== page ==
‘Inxeba is not going to go away’ – The Wound producers take battle to HRC

05 February 2018 - 09:01 By Kyle Zeeman
subscribe Just R20 for the first month. Support independent journalism by subscribing to our digital news package.
Subscribe now
A scene from 'The Wound', directed by John Trengrove.
A scene from 'The Wound', directed by John Trengrove.
Image: Supplied

Producers of controversial local film Inxeba (The Wound) have responded to threats which led to several screenings of the movie being cancelled, by laying a complaint with the South African Human Rights Commission and the Commission for Gender Equality.

The film, which tells the story of a gay factory worker who travels to the rural Eastern Cape to oversee the Xhosa initiation process only to have his secret discovered by one defiant initiate, once again had Mzansi talking when several cinemas showing the film had to postpone screenings due to threats of violence.

Speaking to TshisaLIVE, Nu Metro general manager Nitesh Matai said the company had reluctantly decided to postpone screenings of the film over protests.

"It is in the interests of the safety of our staff and customers that, after receiving such threats of violence and of damage to property, as well as the incitement of violence that has surfaced on social media, we have reluctantly elected to withdraw the film from our screens. We at Nu Metro Cinemas wish to express our disappointment that, 21 years after the Constitution of South Africa was ratified, threats of violence and intimidation are obstructing the legally-protected rights of storytellers to tell their stories, and of audiences to enjoy such stories."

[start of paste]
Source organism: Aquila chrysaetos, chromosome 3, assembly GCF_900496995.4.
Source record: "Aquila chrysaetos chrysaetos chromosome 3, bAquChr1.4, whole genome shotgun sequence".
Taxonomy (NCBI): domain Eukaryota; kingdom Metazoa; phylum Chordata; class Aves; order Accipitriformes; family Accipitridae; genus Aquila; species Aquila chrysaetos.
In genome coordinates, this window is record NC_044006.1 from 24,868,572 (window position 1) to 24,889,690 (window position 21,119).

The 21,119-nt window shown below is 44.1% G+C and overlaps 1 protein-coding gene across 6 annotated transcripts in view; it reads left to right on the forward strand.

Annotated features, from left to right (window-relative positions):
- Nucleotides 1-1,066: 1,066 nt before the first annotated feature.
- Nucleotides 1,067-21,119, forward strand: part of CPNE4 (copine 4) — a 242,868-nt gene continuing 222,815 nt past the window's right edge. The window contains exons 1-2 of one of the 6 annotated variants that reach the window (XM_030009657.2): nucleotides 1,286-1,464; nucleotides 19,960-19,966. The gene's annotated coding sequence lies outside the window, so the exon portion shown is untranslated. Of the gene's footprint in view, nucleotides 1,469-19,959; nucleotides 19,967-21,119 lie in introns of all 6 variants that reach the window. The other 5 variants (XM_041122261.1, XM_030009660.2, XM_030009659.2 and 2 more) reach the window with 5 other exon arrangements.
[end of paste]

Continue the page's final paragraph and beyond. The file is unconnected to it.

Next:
Ster Kinekor also withdrew the film from some of their cinemas in the Eastern and Western Cape.

The Wound director John Trengove said in a statement that producers were concerned with the threats and had submitted a complaint to the Human Rights Commission, following Friday’s protests.

“Human rights, freedom of expression, and freedom from gender oppression and inequality are protected by our Constitution. Inxeba is not for everyone, but there are many young South Africans, particularly from the black queer community, who have every right to watch and engage with it because it reflects something of their own experience. The backlash against Inxeba seems to be proportionally much larger than it was to Mandela’s Long Walk To Freedom. You could look at that and speculate that perhaps there is a homophobic subtext.

"This is disgraceful and should be troubling to all of us, especially to those that believe in the freedom granted to South Africans by our constitution. That is why we are now fighting back to make sure that our rights are protected while the threats persist.”

Despite the threats, producers claimed the film was one of the most popular at cinemas over the weekend and was not going to be removed entirely.

Inxeba is not going to go away and we are invested in making sure that people who do want to see the film will get to do so.”

Internationally acclaimed South African film ‘Inxeba (The Wound)’ premiered on January 30, 2018. We chat to actor Niza Jay Ncoyini as well as the filmmakers.

Meanwhile, Congress Of Traditional Leaders (Contralesa)'s Prince Abongile Ngozi continued to slam the film's depiction of the Xhosa initiation ceremony, and told EWN that the group had written to producers to try assist them in trying to tell their story accurately.

"We have written to these people countless times to come and engage so that we may find common ground on how we can best assist them in depicting our culture and telling this story."

subscribe Just R20 for the first month. Support independent journalism by subscribing to our digital news package.
Subscribe now